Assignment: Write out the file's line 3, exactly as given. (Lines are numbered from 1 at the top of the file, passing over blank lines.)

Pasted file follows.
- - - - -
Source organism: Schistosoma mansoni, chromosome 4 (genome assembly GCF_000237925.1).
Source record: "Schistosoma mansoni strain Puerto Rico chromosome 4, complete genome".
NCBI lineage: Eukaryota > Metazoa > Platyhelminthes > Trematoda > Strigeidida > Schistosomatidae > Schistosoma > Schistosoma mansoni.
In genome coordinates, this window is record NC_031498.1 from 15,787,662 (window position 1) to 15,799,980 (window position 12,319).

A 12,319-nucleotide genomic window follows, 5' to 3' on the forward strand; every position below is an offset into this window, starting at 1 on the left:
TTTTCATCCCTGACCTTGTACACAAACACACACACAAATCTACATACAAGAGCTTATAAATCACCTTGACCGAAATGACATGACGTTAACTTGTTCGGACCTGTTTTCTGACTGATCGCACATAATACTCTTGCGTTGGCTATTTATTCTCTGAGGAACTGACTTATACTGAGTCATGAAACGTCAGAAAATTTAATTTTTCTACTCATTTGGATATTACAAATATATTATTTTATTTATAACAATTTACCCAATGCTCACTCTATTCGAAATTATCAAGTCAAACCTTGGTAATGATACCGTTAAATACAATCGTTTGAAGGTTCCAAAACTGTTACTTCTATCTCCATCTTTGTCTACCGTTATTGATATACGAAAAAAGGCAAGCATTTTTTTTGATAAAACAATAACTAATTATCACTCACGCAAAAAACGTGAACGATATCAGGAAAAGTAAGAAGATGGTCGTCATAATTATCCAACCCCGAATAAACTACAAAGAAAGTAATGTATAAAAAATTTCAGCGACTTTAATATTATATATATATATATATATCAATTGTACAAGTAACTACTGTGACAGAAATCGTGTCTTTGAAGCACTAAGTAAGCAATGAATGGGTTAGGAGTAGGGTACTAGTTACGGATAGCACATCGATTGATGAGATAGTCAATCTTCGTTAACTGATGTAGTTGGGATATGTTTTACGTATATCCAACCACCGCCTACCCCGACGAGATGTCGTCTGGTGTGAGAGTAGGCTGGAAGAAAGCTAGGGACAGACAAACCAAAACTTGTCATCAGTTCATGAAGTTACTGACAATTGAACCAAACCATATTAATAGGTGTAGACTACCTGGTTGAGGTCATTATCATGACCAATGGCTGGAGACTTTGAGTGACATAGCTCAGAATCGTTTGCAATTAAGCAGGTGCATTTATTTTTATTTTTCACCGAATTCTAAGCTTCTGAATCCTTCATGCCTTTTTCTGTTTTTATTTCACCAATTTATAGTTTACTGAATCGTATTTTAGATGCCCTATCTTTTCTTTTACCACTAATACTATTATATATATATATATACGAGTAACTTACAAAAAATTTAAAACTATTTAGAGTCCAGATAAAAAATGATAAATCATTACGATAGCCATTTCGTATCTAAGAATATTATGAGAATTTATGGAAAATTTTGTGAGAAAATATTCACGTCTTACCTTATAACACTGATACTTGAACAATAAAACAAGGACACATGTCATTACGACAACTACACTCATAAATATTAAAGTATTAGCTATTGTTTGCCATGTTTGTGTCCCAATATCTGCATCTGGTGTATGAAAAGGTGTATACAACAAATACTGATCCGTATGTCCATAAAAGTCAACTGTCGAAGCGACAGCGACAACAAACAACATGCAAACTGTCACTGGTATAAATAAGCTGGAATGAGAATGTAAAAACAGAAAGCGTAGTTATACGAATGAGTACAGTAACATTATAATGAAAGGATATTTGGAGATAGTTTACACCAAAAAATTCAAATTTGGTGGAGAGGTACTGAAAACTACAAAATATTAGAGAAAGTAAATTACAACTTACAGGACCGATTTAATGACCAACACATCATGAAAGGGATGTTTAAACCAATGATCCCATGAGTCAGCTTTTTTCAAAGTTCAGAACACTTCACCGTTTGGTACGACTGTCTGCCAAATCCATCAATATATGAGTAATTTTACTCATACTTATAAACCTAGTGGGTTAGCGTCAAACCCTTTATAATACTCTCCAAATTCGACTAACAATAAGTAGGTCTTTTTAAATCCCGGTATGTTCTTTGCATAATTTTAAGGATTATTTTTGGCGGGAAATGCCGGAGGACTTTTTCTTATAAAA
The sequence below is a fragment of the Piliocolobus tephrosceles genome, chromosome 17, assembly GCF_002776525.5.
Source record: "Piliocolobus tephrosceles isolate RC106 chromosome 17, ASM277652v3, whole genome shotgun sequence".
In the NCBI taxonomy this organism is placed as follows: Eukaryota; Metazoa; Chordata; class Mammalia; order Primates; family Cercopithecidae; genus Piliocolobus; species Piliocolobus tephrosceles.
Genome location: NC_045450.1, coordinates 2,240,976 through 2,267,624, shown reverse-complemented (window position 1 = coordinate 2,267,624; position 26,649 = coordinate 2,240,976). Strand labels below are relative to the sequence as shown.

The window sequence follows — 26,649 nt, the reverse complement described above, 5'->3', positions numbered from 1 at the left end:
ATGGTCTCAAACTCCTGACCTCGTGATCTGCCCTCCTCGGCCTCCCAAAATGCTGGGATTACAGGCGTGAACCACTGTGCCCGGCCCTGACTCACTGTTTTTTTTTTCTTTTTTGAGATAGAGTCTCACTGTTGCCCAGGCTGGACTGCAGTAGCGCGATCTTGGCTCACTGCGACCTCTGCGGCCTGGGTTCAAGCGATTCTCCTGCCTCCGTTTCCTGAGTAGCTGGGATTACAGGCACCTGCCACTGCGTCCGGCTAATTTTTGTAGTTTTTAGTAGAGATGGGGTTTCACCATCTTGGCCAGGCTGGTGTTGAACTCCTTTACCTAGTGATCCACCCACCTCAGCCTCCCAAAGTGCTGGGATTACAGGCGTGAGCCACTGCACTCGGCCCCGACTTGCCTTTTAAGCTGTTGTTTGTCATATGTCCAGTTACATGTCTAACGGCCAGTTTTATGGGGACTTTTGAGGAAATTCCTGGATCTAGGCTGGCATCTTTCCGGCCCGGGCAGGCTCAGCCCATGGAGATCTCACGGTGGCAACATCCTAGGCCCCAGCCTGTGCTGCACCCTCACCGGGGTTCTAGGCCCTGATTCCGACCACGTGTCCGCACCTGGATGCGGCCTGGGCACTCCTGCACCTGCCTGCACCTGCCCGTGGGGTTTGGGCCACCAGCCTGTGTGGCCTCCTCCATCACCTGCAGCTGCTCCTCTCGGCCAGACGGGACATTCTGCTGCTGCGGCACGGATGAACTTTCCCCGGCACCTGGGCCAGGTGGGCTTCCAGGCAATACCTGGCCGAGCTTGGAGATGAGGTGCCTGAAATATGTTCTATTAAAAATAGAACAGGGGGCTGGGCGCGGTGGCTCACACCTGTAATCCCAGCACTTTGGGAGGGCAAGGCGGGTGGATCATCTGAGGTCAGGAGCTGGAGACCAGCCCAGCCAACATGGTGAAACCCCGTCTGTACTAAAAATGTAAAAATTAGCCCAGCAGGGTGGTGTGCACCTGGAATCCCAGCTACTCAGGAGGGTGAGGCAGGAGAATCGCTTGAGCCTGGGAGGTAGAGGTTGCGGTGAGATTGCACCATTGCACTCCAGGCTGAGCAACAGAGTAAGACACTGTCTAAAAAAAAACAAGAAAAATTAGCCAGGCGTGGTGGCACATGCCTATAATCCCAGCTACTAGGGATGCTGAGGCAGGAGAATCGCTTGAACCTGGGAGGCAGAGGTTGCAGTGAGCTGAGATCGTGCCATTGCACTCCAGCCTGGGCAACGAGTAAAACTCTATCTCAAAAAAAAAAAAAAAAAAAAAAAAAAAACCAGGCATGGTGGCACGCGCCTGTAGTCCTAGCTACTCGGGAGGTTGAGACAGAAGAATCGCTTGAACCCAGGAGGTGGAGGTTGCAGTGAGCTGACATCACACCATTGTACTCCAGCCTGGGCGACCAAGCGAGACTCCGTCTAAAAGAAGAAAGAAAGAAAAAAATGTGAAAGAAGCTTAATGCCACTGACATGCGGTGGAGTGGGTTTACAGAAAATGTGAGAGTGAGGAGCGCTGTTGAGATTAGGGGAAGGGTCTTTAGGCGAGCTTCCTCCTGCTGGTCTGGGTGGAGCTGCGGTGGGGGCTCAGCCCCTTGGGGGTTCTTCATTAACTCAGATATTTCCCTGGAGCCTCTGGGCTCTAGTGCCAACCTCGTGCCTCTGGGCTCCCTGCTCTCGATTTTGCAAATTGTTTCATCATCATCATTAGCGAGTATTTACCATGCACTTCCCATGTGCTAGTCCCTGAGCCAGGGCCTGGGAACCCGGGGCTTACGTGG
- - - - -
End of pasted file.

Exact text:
NCBI lineage: Eukaryota > Metazoa > Platyhelminthes > Trematoda > Strigeidida > Schistosomatidae > Schistosoma > Schistosoma mansoni.